Monday, January 18, 2016

Powerful words. . . worth our careful attention

On this blog I have complained about the feminization of the Church, the break down of the family, the trivializing or even irrelevancy of marriage, the confusion over gender identity, etc... and too many others for me to list here (it might just seem like I am merely an articulate curmudgeon!).  But one author has directly addressed not the heresy of the final relatio of recent the Roman Catholic Synod but its failure to address reality.  Rome is not my jurisdiction but these words are so pointed, clear, and true that we would all benefit from a careful read.  I won't reprint the whole thing -- but it is hard not to!

Read it below:

It may seem like little to expect, in our time of rapid cultural disintegration, that Catholic bishops, who presumably can draw upon the clear teachings of the Church’s Founder, the wisdom of countless philosophers and theologians, the witness of Catholic missionaries and teachers, and the life-breathing works of Catholic artists, should refrain from repudiating all of that to join a rainbow parade of sexual confusions.  But these days we’ll take our favors when we can get them.  Otherwise the synod has been of no help.

The synod’s final recommendation to Pope Francis is mainly bland and inoffensive.  It is also an exercise in unreality.  That’s what happens when your mode of thought and expression is neither philosophical and theological, nor earthy and poetic: It does not aspire to reveal the essences of things, and it does not confront the sweat and mire of the created world.  The bishops write in sociological patois, abstract and banal at once.  Reality escapes them.
Let me illustrate.  The document insists on the complementarity of man and woman, and quotes Pope Francis as suggesting that each sex does not know itself except in relationship with the other.  But in what does that complementarity consist?  The bishops won’t say.  Pope Leo XIII, who spent his long pontificate writing about the Christian family, said that the father’s authority in the family, which is a gift to its members, proceeds from the fatherhood of God Himself.  The bishops do not cite Leo, nor do they note that fatherhood has been under assault in every Western nation for the last 60 years.  Boys spend their school years having their natural energies smothered with drugs, and having their natural bent toward what I call hierarchical adventures frustrated or belittled.  The bishops turn aside.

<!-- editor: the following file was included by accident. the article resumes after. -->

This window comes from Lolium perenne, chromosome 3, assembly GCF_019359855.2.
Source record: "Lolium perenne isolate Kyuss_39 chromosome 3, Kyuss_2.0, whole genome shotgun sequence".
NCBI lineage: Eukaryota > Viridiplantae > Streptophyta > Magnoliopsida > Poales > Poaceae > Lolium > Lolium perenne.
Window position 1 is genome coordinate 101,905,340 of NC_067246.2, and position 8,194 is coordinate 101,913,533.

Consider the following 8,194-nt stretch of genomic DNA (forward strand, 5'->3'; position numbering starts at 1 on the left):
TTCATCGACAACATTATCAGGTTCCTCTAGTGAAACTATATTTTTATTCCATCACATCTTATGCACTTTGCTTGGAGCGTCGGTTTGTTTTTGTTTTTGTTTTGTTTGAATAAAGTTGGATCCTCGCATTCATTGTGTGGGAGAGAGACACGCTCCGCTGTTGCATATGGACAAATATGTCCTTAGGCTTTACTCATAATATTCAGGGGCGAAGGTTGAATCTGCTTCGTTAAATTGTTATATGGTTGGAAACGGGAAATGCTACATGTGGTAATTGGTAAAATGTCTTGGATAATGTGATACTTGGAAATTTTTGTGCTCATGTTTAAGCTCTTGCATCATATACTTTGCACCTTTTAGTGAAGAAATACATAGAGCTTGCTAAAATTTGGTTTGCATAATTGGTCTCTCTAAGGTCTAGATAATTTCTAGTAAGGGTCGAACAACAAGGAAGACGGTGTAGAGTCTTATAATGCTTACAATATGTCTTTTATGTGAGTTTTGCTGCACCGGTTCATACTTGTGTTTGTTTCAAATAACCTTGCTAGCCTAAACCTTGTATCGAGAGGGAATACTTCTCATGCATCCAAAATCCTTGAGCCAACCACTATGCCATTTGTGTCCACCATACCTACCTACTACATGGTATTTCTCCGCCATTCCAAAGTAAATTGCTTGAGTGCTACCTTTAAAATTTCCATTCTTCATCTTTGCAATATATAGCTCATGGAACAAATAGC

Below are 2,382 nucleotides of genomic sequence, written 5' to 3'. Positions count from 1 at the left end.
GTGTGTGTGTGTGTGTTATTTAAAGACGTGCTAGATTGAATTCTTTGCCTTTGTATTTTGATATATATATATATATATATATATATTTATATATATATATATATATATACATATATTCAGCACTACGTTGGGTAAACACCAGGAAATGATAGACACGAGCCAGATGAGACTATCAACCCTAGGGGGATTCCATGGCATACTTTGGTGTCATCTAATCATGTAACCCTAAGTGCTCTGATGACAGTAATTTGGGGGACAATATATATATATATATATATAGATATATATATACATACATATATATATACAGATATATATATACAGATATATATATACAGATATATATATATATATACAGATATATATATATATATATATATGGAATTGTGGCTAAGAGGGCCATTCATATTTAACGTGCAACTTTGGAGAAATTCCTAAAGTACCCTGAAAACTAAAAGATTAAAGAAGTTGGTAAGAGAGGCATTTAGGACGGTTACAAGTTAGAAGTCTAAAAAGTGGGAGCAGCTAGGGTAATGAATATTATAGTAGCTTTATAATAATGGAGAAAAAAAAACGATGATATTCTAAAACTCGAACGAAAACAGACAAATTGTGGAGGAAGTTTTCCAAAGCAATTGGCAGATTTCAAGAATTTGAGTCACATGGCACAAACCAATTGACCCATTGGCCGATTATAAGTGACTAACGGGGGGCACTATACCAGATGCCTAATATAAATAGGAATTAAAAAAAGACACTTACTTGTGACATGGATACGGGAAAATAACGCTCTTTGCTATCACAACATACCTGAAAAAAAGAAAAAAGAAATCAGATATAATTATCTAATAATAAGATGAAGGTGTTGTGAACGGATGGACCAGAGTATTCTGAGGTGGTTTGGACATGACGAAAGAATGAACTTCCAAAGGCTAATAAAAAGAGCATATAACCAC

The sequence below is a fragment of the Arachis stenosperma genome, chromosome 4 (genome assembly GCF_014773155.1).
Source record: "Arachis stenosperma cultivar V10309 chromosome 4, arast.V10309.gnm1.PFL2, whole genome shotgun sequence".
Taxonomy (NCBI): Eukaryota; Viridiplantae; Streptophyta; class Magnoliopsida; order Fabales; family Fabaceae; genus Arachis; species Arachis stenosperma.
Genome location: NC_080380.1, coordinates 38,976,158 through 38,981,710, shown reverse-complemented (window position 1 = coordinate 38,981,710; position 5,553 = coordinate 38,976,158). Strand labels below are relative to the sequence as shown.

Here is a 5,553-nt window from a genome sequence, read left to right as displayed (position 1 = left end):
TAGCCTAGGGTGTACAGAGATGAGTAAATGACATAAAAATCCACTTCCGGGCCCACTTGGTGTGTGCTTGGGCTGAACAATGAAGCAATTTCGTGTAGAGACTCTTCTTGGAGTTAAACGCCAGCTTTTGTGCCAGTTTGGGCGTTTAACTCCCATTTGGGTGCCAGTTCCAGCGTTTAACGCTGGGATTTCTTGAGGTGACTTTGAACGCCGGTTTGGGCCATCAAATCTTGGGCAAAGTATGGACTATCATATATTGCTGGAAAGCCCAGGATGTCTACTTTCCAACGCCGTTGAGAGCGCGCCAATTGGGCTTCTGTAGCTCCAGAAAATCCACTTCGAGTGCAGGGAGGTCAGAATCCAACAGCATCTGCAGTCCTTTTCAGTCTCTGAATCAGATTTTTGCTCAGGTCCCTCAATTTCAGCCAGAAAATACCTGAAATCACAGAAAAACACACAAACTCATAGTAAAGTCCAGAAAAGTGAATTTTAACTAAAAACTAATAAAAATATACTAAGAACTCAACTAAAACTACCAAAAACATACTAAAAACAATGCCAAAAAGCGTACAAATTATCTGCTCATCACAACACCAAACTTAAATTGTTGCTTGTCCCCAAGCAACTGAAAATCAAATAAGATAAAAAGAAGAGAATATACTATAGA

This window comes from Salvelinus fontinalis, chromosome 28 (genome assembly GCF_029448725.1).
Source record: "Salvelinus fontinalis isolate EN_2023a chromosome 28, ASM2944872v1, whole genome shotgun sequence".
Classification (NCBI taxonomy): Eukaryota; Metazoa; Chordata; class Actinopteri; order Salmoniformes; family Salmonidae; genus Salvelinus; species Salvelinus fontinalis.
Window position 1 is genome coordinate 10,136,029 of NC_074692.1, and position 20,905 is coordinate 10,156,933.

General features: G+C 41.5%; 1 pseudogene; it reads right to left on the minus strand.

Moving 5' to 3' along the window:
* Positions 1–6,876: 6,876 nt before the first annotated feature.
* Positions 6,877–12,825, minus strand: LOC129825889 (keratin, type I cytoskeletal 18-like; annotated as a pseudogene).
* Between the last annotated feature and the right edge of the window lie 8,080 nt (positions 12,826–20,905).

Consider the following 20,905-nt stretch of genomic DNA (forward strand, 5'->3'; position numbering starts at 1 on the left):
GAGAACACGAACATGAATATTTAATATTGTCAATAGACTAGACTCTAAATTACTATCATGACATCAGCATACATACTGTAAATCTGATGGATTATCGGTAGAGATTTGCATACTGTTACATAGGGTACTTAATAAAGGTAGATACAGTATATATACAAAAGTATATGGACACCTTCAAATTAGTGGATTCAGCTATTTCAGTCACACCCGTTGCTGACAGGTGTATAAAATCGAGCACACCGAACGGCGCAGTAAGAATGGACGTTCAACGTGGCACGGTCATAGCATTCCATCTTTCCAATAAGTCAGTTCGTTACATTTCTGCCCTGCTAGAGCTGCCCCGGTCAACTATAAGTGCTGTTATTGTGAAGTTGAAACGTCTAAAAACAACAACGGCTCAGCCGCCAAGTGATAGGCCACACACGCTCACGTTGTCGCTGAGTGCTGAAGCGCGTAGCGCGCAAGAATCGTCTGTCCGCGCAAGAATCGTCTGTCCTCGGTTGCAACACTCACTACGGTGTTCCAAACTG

Men are to be like Saint Joseph, they say, the protector of Mary and Jesus, and that is well enough, but some men must be providers for and protectors of women and children even if they do not have Joseph’s meek character.  How do we raise all boys, whatever their dispositions, to be strong and faithful fathers?  Obviously, we must work with the masculine nature, acknowledging its reality and training it up to maturity.  But the bishops ignore the problem.  All they do for men is to wag the finger and repeat that tired bit of feminist nagging, that women’s entry into the workplace—often to the detriment of the family—has not been answered by men doing more of the household chores.  Real men wear aprons.
The bishops repeat a common reading of Ephesians 5:21, “Submit yourselves to one another,” as if it applied only to men and women in marriage, and not to the whole of the Christian life.  Yet almost in the same breath they say there must be no “subordination,” and again the patois gets the better of them.  There can be no submission without subordination.  If a man submits his energies and his fatherly authority to the welfare of his wife and children, he has established a hierarchy or taxonomy of goods, whereby one good—say, his delight in risk—will be subordinated to another (say, the security of the family).  Besides, subordination is what Saint Paul is talking about.  His Greek hypotassomenoi is exactly equivalent to Latin subordinati.  The Christian life is to be characterized by subordination, as the lower obeys and honors the higher, and the higher submits to the good of the lower.  That, after all, is how the body works, as Paul is at pains to remind the egalitarians of Corinth.  There is such a thing as a body without a head.  It is called a corpse.
And what if it is characteristic of that God-ordained masculine nature to form hierarchies?  For nothing dangerous or difficult in this world is ever done without them.  They are at the heart of every great cultural institution in the history of man, from the Greek gymnasion to the medieval university to the Renaissance art studio to Bell Laboratories in its heyday.  Without hierarchy you cannot dig a canal or build a city wall or fight a battle.  Or, for that matter, bring a heathen people to Christ.  But the bishops will not consider it.

So, too, do they turn their eyes from passion.  It seems strange, in a document on sexuality, that the bishops seem unaware of what moves men and women to make the beast with two backs.  By their account, young men and women shack up because they are insecure in their finances, or because they are beholden to the philosophical errors of individualism or of a certain kind of feminism, or because they have witnessed the pain of divorce.  Let me correct you on this point, your excellencies.  If a boy and girl are playing house and doing the child-making thing, there is nothing, financial or otherwise, to prevent them from getting married.  If they are committed to each other for life, they should make that promise public before man and God.  If they are not, they are lying and are willing that their children should pay later for their hedonism now.

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